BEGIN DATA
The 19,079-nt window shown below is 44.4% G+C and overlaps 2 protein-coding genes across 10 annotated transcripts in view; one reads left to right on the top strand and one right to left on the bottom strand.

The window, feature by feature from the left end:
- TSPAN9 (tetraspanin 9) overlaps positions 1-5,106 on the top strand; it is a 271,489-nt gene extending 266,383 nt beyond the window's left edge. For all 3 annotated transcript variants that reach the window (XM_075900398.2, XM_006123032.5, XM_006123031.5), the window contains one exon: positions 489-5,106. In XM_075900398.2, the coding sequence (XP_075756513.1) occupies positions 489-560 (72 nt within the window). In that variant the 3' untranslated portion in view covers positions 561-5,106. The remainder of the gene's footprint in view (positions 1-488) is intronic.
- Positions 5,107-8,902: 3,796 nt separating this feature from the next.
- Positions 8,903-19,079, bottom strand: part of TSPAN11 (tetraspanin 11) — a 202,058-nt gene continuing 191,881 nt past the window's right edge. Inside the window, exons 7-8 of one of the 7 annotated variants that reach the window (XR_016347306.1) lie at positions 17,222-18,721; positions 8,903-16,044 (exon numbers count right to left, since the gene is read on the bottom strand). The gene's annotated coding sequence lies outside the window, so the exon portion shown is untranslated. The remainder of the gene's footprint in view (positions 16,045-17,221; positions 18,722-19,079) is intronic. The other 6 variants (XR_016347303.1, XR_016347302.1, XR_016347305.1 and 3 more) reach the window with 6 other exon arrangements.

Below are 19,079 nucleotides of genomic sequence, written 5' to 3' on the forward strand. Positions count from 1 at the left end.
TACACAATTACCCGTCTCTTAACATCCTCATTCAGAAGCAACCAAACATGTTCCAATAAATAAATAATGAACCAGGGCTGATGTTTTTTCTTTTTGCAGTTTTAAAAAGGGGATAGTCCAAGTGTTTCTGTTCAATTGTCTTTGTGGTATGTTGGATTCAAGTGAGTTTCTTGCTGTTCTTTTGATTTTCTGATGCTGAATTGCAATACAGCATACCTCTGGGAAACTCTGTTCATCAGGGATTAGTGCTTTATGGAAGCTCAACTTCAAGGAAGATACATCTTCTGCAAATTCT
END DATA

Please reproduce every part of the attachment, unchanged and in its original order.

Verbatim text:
The 19,079-nt window shown below is 44.4% G+C and overlaps 2 protein-coding genes across 10 annotated transcripts in view; one reads left to right on the top strand and one right to left on the bottom strand.

The window, feature by feature from the left end:
- TSPAN9 (tetraspanin 9) overlaps positions 1-5,106 on the top strand; it is a 271,489-nt gene extending 266,383 nt beyond the window's left edge. For all 3 annotated transcript variants that reach the window (XM_075900398.2, XM_006123032.5, XM_006123031.5), the window contains one exon: positions 489-5,106. In XM_075900398.2, the coding sequence (XP_075756513.1) occupies positions 489-560 (72 nt within the window). In that variant the 3' untranslated portion in view covers positions 561-5,106. The remainder of the gene's footprint in view (positions 1-488) is intronic.
- Positions 5,107-8,902: 3,796 nt separating this feature from the next.
- Positions 8,903-19,079, bottom strand: part of TSPAN11 (tetraspanin 11) — a 202,058-nt gene continuing 191,881 nt past the window's right edge. Inside the window, exons 7-8 of one of the 7 annotated variants that reach the window (XR_016347306.1) lie at positions 17,222-18,721; positions 8,903-16,044 (exon numbers count right to left, since the gene is read on the bottom strand). The gene's annotated coding sequence lies outside the window, so the exon portion shown is untranslated. The remainder of the gene's footprint in view (positions 16,045-17,221; positions 18,722-19,079) is intronic. The other 6 variants (XR_016347303.1, XR_016347302.1, XR_016347305.1 and 3 more) reach the window with 6 other exon arrangements.

Below are 19,079 nucleotides of genomic sequence, written 5' to 3' on the forward strand. Positions count from 1 at the left end.
TACACAATTACCCGTCTCTTAACATCCTCATTCAGAAGCAACCAAACATGTTCCAATAAATAAATAATGAACCAGGGCTGATGTTTTTTCTTTTTGCAGTTTTAAAAAGGGGATAGTCCAAGTGTTTCTGTTCAATTGTCTTTGTGGTATGTTGGATTCAAGTGAGTTTCTTGCTGTTCTTTTGATTTTCTGATGCTGAATTGCAATACAGCATACCTCTGGGAAACTCTGTTCATCAGGGATTAGTGCTTTATGGAAGCTCAACTTCAAGGAAGATACATCTTCTGCAAATTCT